Meet the new MK: Likud’s David Bitan

"Lower the cost of housing by turning empty offices into homes."

April 8, 2015 02:21
David Bitan


Name: David Bitan
Party: Likud
Age: 52
Hometown: Rishon Lezion
Family status: Married, 2 children
Profession before becoming an MK: Lawyer, member of the Rishon Lezion City Council for 27 years, including deputy mayor for 10 years.

Why did you decide to enter politics? I tried to get into the Knesset in the last election and when I was younger. Last time, I was 22nd place in Likud, and I would have gotten in, but the [merger] agreement with Yisrael Beytenu moved me down to 35th.

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I always wanted to be an MK, and I think I have experience in the municipality and as a lawyer, so I can do the job for the good of the people and the country.

What are the first three bills you plan to propose?
I plan to deal with issues relating to local government and socioeconomic issues. I was born in Morocco and grew up in an immigrants’ neighborhood that was part of Project Renewal [a program introduced by former prime minister Menachem Begin’s government in 1977 to rehabilitate underprivileged and distressed neighborhoods]. I was a student and youth coordinator and saw socioeconomic problems in my youth and in my service in the municipality. I also have experience with planning and construction issues as a lawyer and a public official.

There are two bills I want to submit during the recess [that the Knesset is on until May].

One is to bring back aid in paying water bills, and another is that I want to encourage companies to invest its pension funds in Israel, because most of the times corporations needed haircuts is because of problems with investments abroad.

What was the most interesting experience on the campaign trail?
Seeing the results of the exit polls and then the real results the next morning. That was the nicest experience. The rest was routine for me, because this wasn’t my first election; I already experienced everything else. I enjoyed the result most.

This Knesset has a record-high number of women and Israeli Arabs. How do you think this will affect the way it functions and the kinds of changes it brings? Israeli Arabs didn’t contribute much to the previous Knessets, because they mostly deal with the Palestinian issue, which is outside of Israel.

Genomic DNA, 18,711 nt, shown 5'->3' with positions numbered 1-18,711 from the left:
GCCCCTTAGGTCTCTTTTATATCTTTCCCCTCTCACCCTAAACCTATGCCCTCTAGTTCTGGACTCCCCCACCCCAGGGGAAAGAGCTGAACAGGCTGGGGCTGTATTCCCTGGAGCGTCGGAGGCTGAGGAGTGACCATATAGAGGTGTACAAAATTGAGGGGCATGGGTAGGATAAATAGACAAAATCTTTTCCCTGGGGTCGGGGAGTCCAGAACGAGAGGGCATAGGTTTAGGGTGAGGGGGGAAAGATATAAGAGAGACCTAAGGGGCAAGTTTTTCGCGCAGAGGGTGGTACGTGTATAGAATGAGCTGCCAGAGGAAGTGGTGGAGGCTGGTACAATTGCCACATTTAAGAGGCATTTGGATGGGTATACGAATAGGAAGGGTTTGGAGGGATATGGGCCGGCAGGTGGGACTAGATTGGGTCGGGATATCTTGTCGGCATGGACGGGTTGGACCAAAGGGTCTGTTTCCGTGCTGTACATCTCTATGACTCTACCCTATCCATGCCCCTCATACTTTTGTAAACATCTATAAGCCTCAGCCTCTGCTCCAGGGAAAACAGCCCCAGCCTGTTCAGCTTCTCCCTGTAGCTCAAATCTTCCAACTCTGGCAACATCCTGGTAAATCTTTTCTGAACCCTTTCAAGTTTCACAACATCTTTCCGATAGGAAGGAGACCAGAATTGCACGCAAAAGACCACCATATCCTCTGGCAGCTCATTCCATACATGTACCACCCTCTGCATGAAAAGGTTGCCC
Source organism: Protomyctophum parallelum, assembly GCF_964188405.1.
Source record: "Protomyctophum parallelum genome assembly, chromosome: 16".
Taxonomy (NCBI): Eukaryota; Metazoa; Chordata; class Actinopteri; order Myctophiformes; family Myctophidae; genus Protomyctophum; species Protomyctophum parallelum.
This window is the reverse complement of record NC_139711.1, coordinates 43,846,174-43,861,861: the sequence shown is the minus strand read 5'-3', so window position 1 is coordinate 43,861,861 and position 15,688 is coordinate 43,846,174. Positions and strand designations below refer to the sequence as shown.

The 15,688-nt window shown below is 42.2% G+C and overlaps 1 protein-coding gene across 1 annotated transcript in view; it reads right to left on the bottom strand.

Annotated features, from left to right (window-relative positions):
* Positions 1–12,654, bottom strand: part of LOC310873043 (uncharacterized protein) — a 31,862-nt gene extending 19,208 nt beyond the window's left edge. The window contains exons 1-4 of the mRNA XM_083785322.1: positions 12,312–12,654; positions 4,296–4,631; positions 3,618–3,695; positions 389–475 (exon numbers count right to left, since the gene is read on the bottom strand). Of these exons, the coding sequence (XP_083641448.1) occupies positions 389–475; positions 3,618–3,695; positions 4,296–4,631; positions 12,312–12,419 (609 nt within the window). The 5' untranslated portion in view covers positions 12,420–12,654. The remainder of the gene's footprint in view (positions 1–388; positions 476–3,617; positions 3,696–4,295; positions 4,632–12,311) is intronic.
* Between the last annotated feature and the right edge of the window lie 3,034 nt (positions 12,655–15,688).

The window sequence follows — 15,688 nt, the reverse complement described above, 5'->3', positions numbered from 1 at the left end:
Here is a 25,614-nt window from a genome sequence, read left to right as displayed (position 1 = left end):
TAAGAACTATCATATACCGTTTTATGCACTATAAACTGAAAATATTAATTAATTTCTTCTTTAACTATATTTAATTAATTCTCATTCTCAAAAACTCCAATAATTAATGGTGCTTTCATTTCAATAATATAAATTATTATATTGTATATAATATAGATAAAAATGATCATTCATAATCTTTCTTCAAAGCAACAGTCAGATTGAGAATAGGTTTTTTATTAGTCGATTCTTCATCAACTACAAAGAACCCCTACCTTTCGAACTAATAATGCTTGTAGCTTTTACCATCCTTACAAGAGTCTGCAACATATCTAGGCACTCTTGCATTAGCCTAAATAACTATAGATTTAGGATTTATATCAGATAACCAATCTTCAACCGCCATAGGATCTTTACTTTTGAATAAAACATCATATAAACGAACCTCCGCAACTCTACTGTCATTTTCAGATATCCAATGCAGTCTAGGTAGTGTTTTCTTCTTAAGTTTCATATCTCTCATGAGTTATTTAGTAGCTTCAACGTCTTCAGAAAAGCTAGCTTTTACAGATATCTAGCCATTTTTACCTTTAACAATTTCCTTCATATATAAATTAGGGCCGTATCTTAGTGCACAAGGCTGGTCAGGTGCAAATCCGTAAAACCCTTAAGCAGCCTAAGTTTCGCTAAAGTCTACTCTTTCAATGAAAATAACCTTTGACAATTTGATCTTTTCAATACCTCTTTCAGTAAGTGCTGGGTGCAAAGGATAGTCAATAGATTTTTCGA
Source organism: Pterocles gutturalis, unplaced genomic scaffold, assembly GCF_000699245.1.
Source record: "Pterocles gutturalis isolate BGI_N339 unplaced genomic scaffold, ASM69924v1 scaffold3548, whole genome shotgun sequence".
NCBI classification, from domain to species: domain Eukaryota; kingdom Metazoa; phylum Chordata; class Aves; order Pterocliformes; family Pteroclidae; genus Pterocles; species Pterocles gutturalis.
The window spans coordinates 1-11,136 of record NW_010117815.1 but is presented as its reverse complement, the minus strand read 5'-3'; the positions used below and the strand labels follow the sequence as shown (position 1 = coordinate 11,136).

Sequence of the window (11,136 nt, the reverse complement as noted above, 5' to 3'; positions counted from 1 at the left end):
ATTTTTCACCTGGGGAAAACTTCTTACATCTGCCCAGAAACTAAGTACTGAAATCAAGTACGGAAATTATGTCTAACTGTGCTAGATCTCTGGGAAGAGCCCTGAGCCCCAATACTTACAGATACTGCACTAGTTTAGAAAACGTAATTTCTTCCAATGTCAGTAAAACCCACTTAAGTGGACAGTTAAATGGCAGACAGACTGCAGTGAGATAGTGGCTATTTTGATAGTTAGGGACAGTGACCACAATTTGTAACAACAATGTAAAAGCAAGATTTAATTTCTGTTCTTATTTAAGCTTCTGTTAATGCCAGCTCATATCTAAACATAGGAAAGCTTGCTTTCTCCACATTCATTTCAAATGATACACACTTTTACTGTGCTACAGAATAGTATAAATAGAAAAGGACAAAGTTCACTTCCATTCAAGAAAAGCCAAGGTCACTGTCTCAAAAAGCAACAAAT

I think women will have a positive contribution, because they are intelligent and know how to work hard.

What is your position on talks with the Palestinian Authority and a possible Palestinian state? I support the prime minister in that he says we cannot continue talking or do more than that until the Palestinians recognize Israel as a Jewish state, end the conflict and give up the right of return. Without those parameters, there is no point in negotiating.

These days, we negotiate just to make the US and the Europeans happy – the Palestinians do the same – and not to really bring peace.

That’s not how it should be. We should have real negotiations when they recognize what needs to be recognized. Without that, the conflict won’t end.

What impact do you think the tension in US-Israel relations will have on us in the next few years?
At the end of the day, the Americans are committed to Israel’s security. The tension is temporary. If it continues, it could influence the UN Security Council, where we need the US veto; that’s the only practical influence I see. Even though the president isn’t really on our side, I think that because Congress and the American public are with us, he will use the veto.

What should the government’s response be to growing global anti-Semitism?
Israel’s influence on anti-Semitism is minimal.

We need to help people make aliya and absorb Jews. We should invest as much as possible in public diplomacy and not skimp on that. We should also try to influence governments around the world to fight anti-Semitism, but it depends on them, not us.

Do you support maintaining the status quo on religion and state – including issues like marriage, public transportation on Shabbat and kashrut? Some changes can be made, but they have to be made by consensus, because we will probably have a coalition with religious parties. Still, I have no doubt changes need to be made, even if they’re made slowly. We have to give people solutions.

What can be done to lower the cost of housing?
In the last Knesset, actions were taken that moved things forward, and we will start feeling their influence during this term – things like changes to planning laws that allow things to be built more quickly, the state giving up a lot of its income from selling land and incentives for developers.

The level of building starts more or less meets the demand. The problem is that we were behind in the past, and we need to balance the numbers. The government has to publish as many tenders as possible so there are enough new homes.

Two things can lower prices quickly. One of the things raising prices is that there aren’t enough professionals who can do the work quickly; so we need to bring in more foreign workers. We need a bigger inventory of homes; so we can turn empty offices into homes. That could take a year.

In the center of the country, where there is high demand, that can add thousands of homes and help balance the supply and demand.

What should the government do to lower the poverty rate? The poverty rate doesn’t take unreported income into consideration. So in reality, it’s much lower than reported. We need to increase the minimum wage and to up allotments where it is necessary, like for the elderly and the handicapped. That’s where poverty really exists.

Is there something else people should know about you? I served the public for many years and have a lot of experience in the municipality and in the Likud. I think I came to this job prepared, and I am here to do significant work.

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